Charitable Deductions For Volunteers

, New York Law Journal


Conrad Teitell
Conrad Teitell

Our clients who work as volunteers for charities aren't motivated by tax breaks. Many probably don't even know that as itemizers they can deduct their unreimbursed expenses.

Volunteers may deduct unreimbursed expenses that are incidental to their volunteer work. So costs incurred in going from home to the charity's office (or other places where they render services), phone calls, postage stamps, stationery, and similar out-of-pocket costs are deductible as charitable donations.

Volunteers may deduct 14 cents per mile when using their vehicles to do volunteer work. This amount is fixed by statute and is not indexed for inflation. They may also deduct unreimbursed parking and toll costs. Volunteers can deduct actual allowable expenses for gas and oil (tolls and parking too) provided they keep proper records (e.g., credit card receipts, canceled checks, travel diary). However, insurance and depreciation on a volunteer's car aren't deductible.

If a volunteer travels and must be away from home overnight, reasonable payments for meals and lodging as well as transportation costs are deductible. Out-of-pocket costs at a convention connected with volunteer work are deductible only if the volunteer is chosen to represent the church, group, alumni body, etc.


To deduct unreimbursed expenses of $250 or more while providing volunteer services to a charity, the volunteer must substantiate the deduction with a written receipt and have the receipt in hand before filing his or her income tax return. If the return is filed after the due date (or after an extended due date), the receipt must nevertheless have been in the volunteer's hand by the due date (plus any extensions).

For cash gifts, regardless of the amount, record-keeping requirements are satisfied only if the volunteer maintains as a record of the contribution, a bank record or a written communication from the donee showing the donee's name and the date and amount of the contribution. A bank record includes canceled checks, bank or credit union statements and credit card statements. Bank or credit union statements should show the name of the charity and the date and amount paid. Credit card statements should show the name of the charity and the transaction posting date. The record-keeping requirements will not be satisfied by maintaining other written records. Donations of money include those made in cash, by check, electronic funds transfer, credit card and payroll deduction.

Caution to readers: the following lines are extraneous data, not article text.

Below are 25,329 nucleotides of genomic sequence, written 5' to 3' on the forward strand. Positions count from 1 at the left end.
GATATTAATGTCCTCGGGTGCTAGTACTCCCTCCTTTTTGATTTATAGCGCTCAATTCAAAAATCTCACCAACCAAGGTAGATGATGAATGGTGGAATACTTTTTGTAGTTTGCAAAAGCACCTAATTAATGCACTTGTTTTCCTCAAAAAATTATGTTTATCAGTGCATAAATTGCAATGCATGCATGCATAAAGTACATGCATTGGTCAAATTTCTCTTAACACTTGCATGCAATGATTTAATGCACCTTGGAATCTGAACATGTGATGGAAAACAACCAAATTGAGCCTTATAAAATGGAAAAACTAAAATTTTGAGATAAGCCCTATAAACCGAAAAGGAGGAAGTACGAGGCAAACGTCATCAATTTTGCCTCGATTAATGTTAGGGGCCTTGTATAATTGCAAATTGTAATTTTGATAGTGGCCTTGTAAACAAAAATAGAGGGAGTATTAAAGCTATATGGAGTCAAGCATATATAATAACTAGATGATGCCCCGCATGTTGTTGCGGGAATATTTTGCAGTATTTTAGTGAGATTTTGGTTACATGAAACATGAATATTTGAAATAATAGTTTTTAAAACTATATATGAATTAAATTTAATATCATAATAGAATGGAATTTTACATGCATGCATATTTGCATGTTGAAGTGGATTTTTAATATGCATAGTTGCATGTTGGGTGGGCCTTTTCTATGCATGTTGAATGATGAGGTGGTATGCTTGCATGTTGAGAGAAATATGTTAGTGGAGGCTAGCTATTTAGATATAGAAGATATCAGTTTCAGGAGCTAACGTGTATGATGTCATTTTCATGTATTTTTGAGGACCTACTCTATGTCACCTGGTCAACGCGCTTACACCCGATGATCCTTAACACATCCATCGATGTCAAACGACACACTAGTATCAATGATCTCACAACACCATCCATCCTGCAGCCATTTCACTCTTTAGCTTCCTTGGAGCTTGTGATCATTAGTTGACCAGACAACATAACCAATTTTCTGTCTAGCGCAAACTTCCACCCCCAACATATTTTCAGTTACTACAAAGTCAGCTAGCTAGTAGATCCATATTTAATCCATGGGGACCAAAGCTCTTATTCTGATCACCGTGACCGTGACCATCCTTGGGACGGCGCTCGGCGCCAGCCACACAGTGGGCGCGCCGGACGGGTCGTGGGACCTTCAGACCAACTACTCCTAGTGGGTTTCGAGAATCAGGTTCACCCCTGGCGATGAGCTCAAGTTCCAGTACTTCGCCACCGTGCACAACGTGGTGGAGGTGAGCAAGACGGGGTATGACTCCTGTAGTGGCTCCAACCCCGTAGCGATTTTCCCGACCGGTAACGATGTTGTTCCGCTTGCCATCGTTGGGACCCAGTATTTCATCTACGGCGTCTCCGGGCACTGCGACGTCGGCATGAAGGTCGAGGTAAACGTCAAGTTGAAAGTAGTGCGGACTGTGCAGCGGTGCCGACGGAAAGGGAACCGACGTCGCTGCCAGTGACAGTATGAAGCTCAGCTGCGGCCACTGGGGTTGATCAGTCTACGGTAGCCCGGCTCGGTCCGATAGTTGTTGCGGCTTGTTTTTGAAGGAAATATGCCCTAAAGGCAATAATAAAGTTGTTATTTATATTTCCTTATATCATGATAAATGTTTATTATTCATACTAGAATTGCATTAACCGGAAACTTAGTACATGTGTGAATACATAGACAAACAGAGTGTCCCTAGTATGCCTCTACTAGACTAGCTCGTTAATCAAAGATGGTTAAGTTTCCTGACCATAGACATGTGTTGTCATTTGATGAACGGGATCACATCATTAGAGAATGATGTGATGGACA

A volunteer who has unreimbursed expenditures of $250 or more while providing volunteer services to a charity is treated as having obtained a receipt from the charity (and thus may deduct those expenses) if the volunteer has adequate records for his or her volunteer expenses (those generally required to substantiate deductions) and obtains an abbreviated receipt from the charity.

The receipt must contain: (1) a description of the volunteer's services; (2) a statement whether the charity provided any goods or services in exchange for the unreimbursed expenses; (3) a description and good faith estimate of the value of any goods or services provided (if the goods or services provided consist of any intangible religious benefits, the receipt must so state); and (4) if no goods or services were provided, the receipt must so state.

The IRS says that if a donor makes a single contribution of $250 or more in the form of unreimbursed expenses, e.g., out-of-pocket transportation expenses incurred in order to perform donated services for a charity, then the donor must obtain the written acknowledgment described above from the organization. Separate contributions of less than $250 are not subject to the "$250 or more" substantiation requirements even if the sum of the contributions to the charity during a taxable year equals more than $250.

Range of Expenses

The volunteer may not deduct travel expenses as charitable gifts if there's a significant element of personal pleasure, recreation or vacation in the travel. But enjoying volunteer work doesn't rule out a deduction. For example, an on-duty troop leader for a tax-exempt youth group who takes children belonging to the group on a camping trip may deduct qualifying travel expenses even if he or she enjoys the trip or likes supervising children.

The volunteer may also deduct unreimbursed expenses incurred in using personal property while performing volunteer work (e.g., the cost of printing pictures from a camera). However, insurance, depreciation and the cost of the equipment aren't deductible.

And the volunteer may not deduct the value of his or her services. For example, suppose the prevailing rate for the services rendered is $100 per hour. If for 100 hours during the year the volunteer renders those services, the $10,000 value of the services isn't deductible. Although deductions are allowed for property gifts, the IRS doesn't consider services "property." Also, the use of a volunteer's home for meetings is not a "property contribution."

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